The most unjust execution
Never mind that Pope John Paul II, in Brazil, called abortions the most unjust execution. Every aborted baby is innocent -- and is denied the right to Baptism.
If Stanley Williams was not a death row convict but a baby in his mother's womb, how many people would be holding candlelight vigils to save his life?
The total number of prisoners executed in the USA in the 28 years since the death penalty was reinstituted in 1977 reached 1,000 this month. That's less than a third of the babies whom the USA's abortionists dismember alive every day.
By the way, The Tidings of December 16 carries an anti-death penalty piece by regular columnist Father Ron Rolheiser, OMI. That's fine, and no doubt Father is against abortions as well. But he pens this inaccuracy: "It took 2000 years before, finally, a pope stood up and pronounced unequivocally that the death penalty was wrong...No pope, again, ever, will affirm the contrary."
In fact, Pope John Paul II strongly recommended against the death penalty, but did not completely rule it out "in cases of absolute necessity."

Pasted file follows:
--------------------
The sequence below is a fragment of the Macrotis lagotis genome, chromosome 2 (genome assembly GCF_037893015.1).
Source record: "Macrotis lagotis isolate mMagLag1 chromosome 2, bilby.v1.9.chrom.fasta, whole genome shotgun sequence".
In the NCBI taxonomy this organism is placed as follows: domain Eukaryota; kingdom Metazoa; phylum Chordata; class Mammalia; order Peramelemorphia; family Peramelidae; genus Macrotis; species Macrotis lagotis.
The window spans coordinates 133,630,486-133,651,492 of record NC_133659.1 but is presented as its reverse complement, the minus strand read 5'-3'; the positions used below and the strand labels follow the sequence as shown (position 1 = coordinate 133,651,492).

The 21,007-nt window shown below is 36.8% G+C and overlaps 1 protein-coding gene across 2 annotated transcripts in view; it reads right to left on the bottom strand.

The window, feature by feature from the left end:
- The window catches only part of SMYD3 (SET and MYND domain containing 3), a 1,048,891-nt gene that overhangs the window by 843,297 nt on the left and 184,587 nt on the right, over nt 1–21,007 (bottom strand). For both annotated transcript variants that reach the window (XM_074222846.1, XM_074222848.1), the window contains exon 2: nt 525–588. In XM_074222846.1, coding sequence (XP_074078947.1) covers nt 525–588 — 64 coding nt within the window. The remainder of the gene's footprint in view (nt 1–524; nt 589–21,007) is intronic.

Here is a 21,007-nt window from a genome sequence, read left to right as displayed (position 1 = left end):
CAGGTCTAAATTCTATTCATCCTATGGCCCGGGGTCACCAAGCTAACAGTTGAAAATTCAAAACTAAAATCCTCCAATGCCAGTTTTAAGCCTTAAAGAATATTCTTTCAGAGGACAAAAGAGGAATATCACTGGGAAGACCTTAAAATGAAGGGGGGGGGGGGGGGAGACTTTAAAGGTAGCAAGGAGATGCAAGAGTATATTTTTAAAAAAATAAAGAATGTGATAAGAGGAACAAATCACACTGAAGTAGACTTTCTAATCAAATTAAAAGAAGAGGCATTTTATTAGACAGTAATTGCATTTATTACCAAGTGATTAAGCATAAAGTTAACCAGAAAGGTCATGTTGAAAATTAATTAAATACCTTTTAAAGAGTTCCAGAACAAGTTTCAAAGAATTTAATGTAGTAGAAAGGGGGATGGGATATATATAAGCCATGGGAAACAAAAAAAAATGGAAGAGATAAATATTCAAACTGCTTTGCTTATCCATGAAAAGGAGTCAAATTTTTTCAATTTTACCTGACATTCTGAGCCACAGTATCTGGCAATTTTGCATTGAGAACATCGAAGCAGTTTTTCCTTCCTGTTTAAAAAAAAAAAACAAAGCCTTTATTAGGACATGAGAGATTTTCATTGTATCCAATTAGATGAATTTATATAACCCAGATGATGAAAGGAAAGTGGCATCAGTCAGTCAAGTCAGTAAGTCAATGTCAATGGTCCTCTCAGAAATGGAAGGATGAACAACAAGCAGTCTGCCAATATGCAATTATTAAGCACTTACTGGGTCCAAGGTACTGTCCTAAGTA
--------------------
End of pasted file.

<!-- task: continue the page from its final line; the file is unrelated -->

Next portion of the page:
The Catechism, in #2267, also recommends against the death penalty; but it adds, in #2266, "...the traditional teaching of the Church has acknowledged as well-founded the right and duty of legitimate public authority to punish malefactors by means of penalties commensurate with the gravity of the crime, not excluding, in cases of extreme gravity, the death penalty."
To point all this out is not to advocate the death penalty; it's to ask why death penalty opponents ignore all the preborn babies who are slated for execution.
Are Catholic opponents of executions going to start holding vigils in front of our area's many abortion business "death rows?" Let's not hold our breath.